And the best part of it all? It's entirely free (though they are more than grateful for donations!)

Monday, 23 January 2012

Book Review: The Moonstone

The Moonstone - Wilkie Collins - 1868 (Kindle 2006 version reviewed) - 664 pages

Image source: Amazon UK
I'm determined to review every book I finish in 2012, so that I can see how many books I get through in that time, as well as to share my thoughts on them. At the end of last year I bought a lot of classics on my kindle (they are free after all) and the first one I started reading was The Moonstone. Well, two and a bit months since starting I finally finished it and, despite how long it took to get through, I have to say it was thoroughly enjoyable.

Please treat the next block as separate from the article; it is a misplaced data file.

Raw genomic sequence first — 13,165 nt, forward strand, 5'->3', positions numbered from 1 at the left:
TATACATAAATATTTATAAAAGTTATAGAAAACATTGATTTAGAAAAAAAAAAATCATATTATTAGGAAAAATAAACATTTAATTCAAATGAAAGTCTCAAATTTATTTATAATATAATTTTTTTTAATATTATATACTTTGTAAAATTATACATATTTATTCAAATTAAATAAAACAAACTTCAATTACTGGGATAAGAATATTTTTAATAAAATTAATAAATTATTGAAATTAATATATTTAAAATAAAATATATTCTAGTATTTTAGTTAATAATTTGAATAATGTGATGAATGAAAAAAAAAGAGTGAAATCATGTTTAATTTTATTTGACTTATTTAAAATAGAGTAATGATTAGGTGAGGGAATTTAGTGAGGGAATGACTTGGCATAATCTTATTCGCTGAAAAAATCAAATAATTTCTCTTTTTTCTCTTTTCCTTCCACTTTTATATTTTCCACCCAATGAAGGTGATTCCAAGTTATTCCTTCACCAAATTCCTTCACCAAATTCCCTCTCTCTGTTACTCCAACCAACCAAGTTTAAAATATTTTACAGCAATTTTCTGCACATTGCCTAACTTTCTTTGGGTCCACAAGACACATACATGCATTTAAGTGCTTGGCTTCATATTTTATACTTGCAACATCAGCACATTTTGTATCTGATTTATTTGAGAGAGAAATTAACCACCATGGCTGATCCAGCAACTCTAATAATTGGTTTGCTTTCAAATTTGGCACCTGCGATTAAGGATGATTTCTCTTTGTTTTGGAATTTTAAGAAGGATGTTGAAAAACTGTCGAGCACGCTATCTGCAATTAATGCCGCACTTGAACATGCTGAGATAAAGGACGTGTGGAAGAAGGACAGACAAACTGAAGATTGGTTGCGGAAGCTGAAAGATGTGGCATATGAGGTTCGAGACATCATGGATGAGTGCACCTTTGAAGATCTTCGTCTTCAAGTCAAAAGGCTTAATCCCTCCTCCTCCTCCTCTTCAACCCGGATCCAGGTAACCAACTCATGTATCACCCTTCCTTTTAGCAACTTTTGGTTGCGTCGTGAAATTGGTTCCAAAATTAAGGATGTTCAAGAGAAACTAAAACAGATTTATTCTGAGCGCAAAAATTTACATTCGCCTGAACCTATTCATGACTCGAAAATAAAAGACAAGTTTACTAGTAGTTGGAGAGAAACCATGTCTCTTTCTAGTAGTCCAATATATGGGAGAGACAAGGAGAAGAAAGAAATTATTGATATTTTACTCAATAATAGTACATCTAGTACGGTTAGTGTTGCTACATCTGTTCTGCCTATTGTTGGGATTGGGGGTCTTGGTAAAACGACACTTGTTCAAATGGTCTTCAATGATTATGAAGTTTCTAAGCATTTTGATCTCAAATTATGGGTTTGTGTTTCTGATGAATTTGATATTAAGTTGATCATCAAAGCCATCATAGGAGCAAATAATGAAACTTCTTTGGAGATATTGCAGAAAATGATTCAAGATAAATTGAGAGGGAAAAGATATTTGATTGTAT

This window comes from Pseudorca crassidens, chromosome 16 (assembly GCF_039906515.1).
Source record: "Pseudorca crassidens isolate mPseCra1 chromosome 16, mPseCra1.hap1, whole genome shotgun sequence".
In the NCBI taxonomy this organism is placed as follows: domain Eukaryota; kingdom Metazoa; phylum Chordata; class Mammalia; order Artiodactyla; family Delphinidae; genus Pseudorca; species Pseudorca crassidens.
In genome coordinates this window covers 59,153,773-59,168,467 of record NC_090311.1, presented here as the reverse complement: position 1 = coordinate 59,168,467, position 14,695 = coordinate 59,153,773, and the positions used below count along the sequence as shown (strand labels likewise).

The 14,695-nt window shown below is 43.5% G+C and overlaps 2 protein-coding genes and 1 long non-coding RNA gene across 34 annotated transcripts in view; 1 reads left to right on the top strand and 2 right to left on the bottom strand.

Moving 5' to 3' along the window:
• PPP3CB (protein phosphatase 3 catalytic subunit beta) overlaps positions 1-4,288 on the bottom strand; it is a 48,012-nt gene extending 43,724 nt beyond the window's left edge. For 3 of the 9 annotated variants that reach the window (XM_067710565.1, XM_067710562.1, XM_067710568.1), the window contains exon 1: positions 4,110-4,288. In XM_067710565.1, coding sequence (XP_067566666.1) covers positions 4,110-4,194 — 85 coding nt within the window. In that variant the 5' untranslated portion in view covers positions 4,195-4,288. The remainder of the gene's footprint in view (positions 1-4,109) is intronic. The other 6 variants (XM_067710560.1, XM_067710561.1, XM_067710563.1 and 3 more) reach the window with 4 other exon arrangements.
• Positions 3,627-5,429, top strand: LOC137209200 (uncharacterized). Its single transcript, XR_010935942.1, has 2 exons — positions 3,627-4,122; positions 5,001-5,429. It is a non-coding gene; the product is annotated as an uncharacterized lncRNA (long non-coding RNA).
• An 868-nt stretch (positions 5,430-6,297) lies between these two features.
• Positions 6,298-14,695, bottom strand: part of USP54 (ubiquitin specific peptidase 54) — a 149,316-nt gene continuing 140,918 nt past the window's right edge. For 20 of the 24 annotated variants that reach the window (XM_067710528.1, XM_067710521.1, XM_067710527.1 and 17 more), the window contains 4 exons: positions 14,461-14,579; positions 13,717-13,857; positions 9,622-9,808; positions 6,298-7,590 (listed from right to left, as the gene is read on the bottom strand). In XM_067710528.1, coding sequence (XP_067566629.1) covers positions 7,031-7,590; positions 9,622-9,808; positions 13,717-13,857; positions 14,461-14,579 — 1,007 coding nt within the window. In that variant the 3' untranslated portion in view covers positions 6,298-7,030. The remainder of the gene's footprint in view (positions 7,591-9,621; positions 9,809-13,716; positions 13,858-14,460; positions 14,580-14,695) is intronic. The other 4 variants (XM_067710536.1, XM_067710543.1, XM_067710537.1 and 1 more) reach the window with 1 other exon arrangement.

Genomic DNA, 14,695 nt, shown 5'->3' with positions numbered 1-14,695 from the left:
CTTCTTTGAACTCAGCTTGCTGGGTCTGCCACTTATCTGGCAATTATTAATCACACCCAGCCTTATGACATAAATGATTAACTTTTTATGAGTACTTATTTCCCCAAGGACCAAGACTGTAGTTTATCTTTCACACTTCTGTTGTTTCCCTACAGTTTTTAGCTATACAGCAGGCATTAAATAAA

Monday, 16 January 2012

Deja Boob

I happened to catch a recent article in IGN, "Opinion; Boobs, Bad Games and Misogyny", and almost had to restrain a sigh of utter boredom. Not because it's a bad article, it isn't, but due to the fact that this is still, STILL, a subject in gaming circles. Don't get me wrong, it's good we discuss gender issues relating to games; there's still progress to be made in the gaming world with regard to full gender integration (and full sexuality integration - how many LGBT characters can you think of in video games?) But it depresses me that we still have articles and arguments about "boobs in games". The fact there are (relatively) so few women in the industry is far more interesting to me, especially the fact that the number is starting to grow. But instead most discussions of misogyny in games comes down to the size of characters tits... *sigh*